UDSDF hired a consultant to study pool usage and the demand for facilities compared to design and capacity. The result of that report indicated a growing demand for aquatic recreation in the community as well as the conclusion that the pool was inadequate, unsafe, and in a state of disrepair. The final recommendation of this report suggested that Upper Dublin should begin an effort to develop an aquatic facility combined with other indoor recreation facilities whose income would help pay for the building and operating costs of a pool. Sound familiar??
UDSDF, up to this point in time, was focused solely on the development of an aquatic center.
Following recommendations from the report completed in early 2003, UDSDF was granted permission by the township board of commissioners to form the Upper Dublin Indoor Recreation Taskforce (U-DIRECT). Its purpose would be to evaluate indoor recreation in Upper Dublin. As a result, a team of consultants was hired to evaluate the following:
Community needs and wants based on population, trends, and habits.
Current community facilities.
Prioritization of components desired if such a center were to be developed.
The communityís willingness and ability to fund an indoor recreation center.
Information produced by the consultants during the feasibility process led us to believe that there exists a defined need by all age groups for additional indoor facilities as well as for the improvement of current facilities; and that if a facility was developed, residents would financially support it with user fees. Feasibility typically defines a market need, a physical plant that supports that need, and a proforma that outlines the financial result, taking into account the investment and ongoing operation. A feasibility study typically does not include taxpayer opinion regarding the contribution of tax dollars. However, as a group, the UD township board of commissioners requested that the question of taxpayersí willingness to fund the development of an indoor recreation center through increased tax dollars be addressed. The tax question was explored through a community survey that was mailed to over 8,000 Upper Dublin residents. Over 4,000 returns were received, response being that residents were not in favor of increased taxes to fund $13 million for such a center.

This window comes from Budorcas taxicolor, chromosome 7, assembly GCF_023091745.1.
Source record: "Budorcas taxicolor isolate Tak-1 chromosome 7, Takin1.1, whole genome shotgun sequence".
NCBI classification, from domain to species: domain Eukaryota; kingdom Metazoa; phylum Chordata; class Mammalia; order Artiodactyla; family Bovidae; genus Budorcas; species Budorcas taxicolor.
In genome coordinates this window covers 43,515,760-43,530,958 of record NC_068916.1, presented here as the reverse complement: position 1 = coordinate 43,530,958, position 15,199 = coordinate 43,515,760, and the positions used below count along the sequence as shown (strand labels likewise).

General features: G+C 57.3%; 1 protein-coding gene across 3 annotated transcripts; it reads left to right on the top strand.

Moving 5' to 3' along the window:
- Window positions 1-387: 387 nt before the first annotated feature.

Throughout the feasibility process, U-DIRECT insured that both UD citizens and public officials were informed on all facets of the study. Public meetings were held, the Ambler Gazette and the Enterprise provided media coverage, and U-DIRECT launched a website.
U-DIRECTís expenditures exceeded $70,000.00 of hard-earned, non-public funds. Noteworthy for their financial contribution and leadership are UDAC, UDJAA, UDSC, and UDSDF.
U-DIRECT has completed its mission of evaluation. Although I recognize that a new pool and/or indoor recreation center is just one of many issues that presents a substantial challenge to Upper Dublinís public officials, I believe that:
The community has a pool that is undersized, outdated, and unsafe.
There remains a need for gymnasium space, and there are limited indoor recreation and socialization opportunities for UDís youth and its growing senior population.
All professional studies completed thus far indicate a need for the addition of new, as well as improvement of current, recreation facilities. They also conclude that UDís citizens would use and support these facilities with user fees.
There are creative financial, design, and management partnerships available to provide the necessary capital and development that could insure continued growth and an improved quality of life in Upper Dublin.
The school district of Upper Dublin has a responsibility regarding this issue because they own and operate the existing high school facility.
The township of Upper Dublin also shares a responsibility for this issue because UD residents use and depreciate district-owned facilities.
In conclusion, I respectfully challenge the citizens of Upper Dublin to insist on high quality recreational and competitive athletic programs and facilities. I also challenge the public officials of Upper Dublin, both school district and township, to work together to satisfy the identified needs.